Artboardz is the initiative turning digital art into street art, promoting and selling the works globally to fund more street art and artists. We found the idea of filling up cities with art rather than billboards appealing, so we caught up with Patrick van Rensburg and Dee Boshoff of Artboardz to find out more.
“Art is too important not to share,” says Patrick. “That’s a quote from Romero Britto, a very vibrant, playful and colourful Brazilian artist. And we couldn’t agree more. Few things are as eye-opening and engaging as thought-provoking art. The passion that drives the Art Bank is connecting with and working with inspiring artists to beautify cities around the world.”
While urban art is not a new idea, what is unique about this initiative is that it is fully funded through the sale of Cardano NFTs. For SergeOne, this is a whole new experience. “I never thought my passion – my graffiti – could become a digital piece of art, let alone an international collection! I am really excited about the potential for me and other aerosol artists and muralists.”
“We help the artists turn their artwork into digital assets on Cardano,” continues Patrick.
“One of the great aspects of the approach is that even after the physical images have faded, the digital versions will always survive on-chain. Plus, these amazingly talented local artists now get exposure to audiences and buyers from around the world. With the digital sales model they are paid for the initial purchases but can also receive royalties on secondary sales as passive income.”
While this is good for the artists, it is even better for the city.
“We love seeing local artists celebrated this way,” says Dee, a resident of Cape Town.
“Urban environments can be grey and lifeless. Art like this improves the landscape and improves quality of life. Art beautifies and humanises like nothing else.”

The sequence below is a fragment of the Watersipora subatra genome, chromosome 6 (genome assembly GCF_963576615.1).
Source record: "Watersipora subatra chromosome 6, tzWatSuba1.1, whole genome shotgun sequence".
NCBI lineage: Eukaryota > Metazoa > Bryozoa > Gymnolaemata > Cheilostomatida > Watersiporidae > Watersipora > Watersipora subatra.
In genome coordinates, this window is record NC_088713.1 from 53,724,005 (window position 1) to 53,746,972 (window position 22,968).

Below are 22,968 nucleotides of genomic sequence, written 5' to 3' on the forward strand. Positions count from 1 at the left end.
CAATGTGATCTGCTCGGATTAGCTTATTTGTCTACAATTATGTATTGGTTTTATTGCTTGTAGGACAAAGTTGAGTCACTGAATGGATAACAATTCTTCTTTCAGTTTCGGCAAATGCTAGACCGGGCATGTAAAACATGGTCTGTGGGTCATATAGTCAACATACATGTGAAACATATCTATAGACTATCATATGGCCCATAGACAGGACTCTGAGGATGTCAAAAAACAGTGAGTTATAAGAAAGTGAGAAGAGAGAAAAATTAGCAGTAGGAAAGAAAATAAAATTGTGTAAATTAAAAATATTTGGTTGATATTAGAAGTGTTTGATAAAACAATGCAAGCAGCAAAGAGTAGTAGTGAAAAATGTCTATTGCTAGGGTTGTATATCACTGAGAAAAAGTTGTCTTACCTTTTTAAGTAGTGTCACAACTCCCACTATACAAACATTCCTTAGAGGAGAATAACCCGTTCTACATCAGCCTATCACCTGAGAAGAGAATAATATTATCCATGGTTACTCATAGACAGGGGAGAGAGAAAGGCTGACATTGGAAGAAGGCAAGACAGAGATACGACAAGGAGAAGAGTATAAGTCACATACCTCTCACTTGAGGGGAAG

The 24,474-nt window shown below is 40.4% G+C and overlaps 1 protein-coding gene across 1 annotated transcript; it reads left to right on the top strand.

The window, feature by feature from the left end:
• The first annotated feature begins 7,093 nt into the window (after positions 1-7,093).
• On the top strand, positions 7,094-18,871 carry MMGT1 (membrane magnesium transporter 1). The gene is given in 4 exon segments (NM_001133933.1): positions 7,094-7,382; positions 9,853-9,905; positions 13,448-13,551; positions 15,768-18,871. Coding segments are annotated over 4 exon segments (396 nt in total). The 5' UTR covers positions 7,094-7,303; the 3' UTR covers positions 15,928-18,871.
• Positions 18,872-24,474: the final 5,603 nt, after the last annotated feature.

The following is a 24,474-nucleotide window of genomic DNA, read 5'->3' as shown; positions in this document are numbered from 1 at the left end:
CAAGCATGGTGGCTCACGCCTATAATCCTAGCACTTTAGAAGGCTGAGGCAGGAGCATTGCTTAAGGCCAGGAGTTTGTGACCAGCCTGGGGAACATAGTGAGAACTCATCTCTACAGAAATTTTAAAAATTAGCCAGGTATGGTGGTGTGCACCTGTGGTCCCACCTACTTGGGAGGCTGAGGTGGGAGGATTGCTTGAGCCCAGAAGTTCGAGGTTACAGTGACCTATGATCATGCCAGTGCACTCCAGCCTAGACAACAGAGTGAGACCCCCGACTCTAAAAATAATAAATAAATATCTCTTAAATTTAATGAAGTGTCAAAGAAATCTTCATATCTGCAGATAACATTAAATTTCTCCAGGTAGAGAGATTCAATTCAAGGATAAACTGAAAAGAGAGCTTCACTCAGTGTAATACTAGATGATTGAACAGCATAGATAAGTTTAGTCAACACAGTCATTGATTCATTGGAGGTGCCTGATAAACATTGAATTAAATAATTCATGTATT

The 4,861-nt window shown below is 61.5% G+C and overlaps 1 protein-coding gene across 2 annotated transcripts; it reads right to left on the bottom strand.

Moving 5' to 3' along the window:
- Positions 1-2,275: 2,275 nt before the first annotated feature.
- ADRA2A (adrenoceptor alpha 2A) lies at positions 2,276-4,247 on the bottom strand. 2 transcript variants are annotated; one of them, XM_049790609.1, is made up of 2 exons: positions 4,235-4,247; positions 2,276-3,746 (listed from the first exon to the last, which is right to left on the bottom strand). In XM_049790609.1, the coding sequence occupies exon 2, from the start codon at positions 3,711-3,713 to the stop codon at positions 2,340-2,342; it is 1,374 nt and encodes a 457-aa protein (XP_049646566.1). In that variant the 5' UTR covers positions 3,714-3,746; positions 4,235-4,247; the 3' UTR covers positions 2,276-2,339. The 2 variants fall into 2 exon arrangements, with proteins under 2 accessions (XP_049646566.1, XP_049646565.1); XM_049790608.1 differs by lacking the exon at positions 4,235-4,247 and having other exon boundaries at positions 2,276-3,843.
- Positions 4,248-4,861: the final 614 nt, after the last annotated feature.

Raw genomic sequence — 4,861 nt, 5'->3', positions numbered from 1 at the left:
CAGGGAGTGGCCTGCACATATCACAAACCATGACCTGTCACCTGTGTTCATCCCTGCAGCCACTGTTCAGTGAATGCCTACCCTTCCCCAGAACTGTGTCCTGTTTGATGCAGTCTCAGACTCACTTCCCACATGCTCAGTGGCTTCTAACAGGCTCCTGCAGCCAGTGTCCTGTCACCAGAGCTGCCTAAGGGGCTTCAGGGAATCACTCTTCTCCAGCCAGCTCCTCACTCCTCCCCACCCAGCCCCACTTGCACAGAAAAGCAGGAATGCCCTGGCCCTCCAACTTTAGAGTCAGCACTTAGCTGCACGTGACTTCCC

The Cardano blockchain is the platform of choice for this urban beautification project. But, why Cardano? Why not better known blockchains like Ethereum?
Well, simply put, Cardano is one of the few blockchain platforms aimed at serving underdeveloped nations. Cardano’s founder, Charles Hoskinson, believes that “Africa is a rising power when it comes to technological development.”
Hoskinson built Cardano as the first peer-reviewed third generation blockchain. IOHK, the company responsible for developing the Cardano platform, has articulated a vision to engage local stakeholders, promoting technology adoption by everyday users and businesses, and solving real-world problems.
So, aside from replacing grey cityscapes with vibrant art, the Cardano Foundation hopes to solve other real-world challenges like supply chain management, land fraud, and financial solutions for the unbanked.
Disruptive, brave and curious, Cape Town waves the hard-earned flag of “start-up capital” of South Africa. As Cape Town and South Africa continue to lean into the future of art and technology, Patrick and Dee are confident that urban spaces across the nation will become canvases for more bright stars, and the pride of global digital art collectors.